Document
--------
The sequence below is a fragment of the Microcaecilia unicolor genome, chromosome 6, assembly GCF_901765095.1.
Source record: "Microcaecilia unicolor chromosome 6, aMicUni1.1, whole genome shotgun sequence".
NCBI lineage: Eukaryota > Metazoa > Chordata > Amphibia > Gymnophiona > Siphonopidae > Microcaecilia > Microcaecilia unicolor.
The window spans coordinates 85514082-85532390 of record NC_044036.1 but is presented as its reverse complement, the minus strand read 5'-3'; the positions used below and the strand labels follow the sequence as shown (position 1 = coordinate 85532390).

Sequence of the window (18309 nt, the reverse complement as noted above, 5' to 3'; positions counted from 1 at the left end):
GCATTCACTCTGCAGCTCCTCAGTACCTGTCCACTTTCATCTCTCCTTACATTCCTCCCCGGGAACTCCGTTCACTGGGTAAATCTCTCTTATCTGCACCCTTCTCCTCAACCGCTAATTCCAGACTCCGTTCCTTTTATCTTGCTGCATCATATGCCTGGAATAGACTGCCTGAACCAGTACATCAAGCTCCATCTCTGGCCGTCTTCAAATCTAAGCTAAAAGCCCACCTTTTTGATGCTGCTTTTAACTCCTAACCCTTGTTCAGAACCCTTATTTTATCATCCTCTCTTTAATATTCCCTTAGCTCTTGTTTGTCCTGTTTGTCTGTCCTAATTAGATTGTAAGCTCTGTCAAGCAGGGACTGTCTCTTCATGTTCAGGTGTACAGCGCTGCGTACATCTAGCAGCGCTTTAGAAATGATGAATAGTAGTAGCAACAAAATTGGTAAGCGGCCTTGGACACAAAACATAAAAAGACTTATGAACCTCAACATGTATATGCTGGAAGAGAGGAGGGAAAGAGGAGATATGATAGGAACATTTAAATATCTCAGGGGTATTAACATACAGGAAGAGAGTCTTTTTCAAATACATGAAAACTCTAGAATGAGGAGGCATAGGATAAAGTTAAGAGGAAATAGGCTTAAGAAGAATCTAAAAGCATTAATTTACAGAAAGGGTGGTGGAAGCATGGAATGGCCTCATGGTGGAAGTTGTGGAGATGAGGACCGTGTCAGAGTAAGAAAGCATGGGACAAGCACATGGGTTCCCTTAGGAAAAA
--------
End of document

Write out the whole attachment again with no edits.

The sequence below is a fragment of the Microcaecilia unicolor genome, chromosome 6, assembly GCF_901765095.1.
Source record: "Microcaecilia unicolor chromosome 6, aMicUni1.1, whole genome shotgun sequence".
NCBI lineage: Eukaryota > Metazoa > Chordata > Amphibia > Gymnophiona > Siphonopidae > Microcaecilia > Microcaecilia unicolor.
The window spans coordinates 85514082-85532390 of record NC_044036.1 but is presented as its reverse complement, the minus strand read 5'-3'; the positions used below and the strand labels follow the sequence as shown (position 1 = coordinate 85532390).

Sequence of the window (18309 nt, the reverse complement as noted above, 5' to 3'; positions counted from 1 at the left end):
GCATTCACTCTGCAGCTCCTCAGTACCTGTCCACTTTCATCTCTCCTTACATTCCTCCCCGGGAACTCCGTTCACTGGGTAAATCTCTCTTATCTGCACCCTTCTCCTCAACCGCTAATTCCAGACTCCGTTCCTTTTATCTTGCTGCATCATATGCCTGGAATAGACTGCCTGAACCAGTACATCAAGCTCCATCTCTGGCCGTCTTCAAATCTAAGCTAAAAGCCCACCTTTTTGATGCTGCTTTTAACTCCTAACCCTTGTTCAGAACCCTTATTTTATCATCCTCTCTTTAATATTCCCTTAGCTCTTGTTTGTCCTGTTTGTCTGTCCTAATTAGATTGTAAGCTCTGTCAAGCAGGGACTGTCTCTTCATGTTCAGGTGTACAGCGCTGCGTACATCTAGCAGCGCTTTAGAAATGATGAATAGTAGTAGCAACAAAATTGGTAAGCGGCCTTGGACACAAAACATAAAAAGACTTATGAACCTCAACATGTATATGCTGGAAGAGAGGAGGGAAAGAGGAGATATGATAGGAACATTTAAATATCTCAGGGGTATTAACATACAGGAAGAGAGTCTTTTTCAAATACATGAAAACTCTAGAATGAGGAGGCATAGGATAAAGTTAAGAGGAAATAGGCTTAAGAAGAATCTAAAAGCATTAATTTACAGAAAGGGTGGTGGAAGCATGGAATGGCCTCATGGTGGAAGTTGTGGAGATGAGGACCGTGTCAGAGTAAGAAAGCATGGGACAAGCACATGGGTTCCCTTAGGAAAAA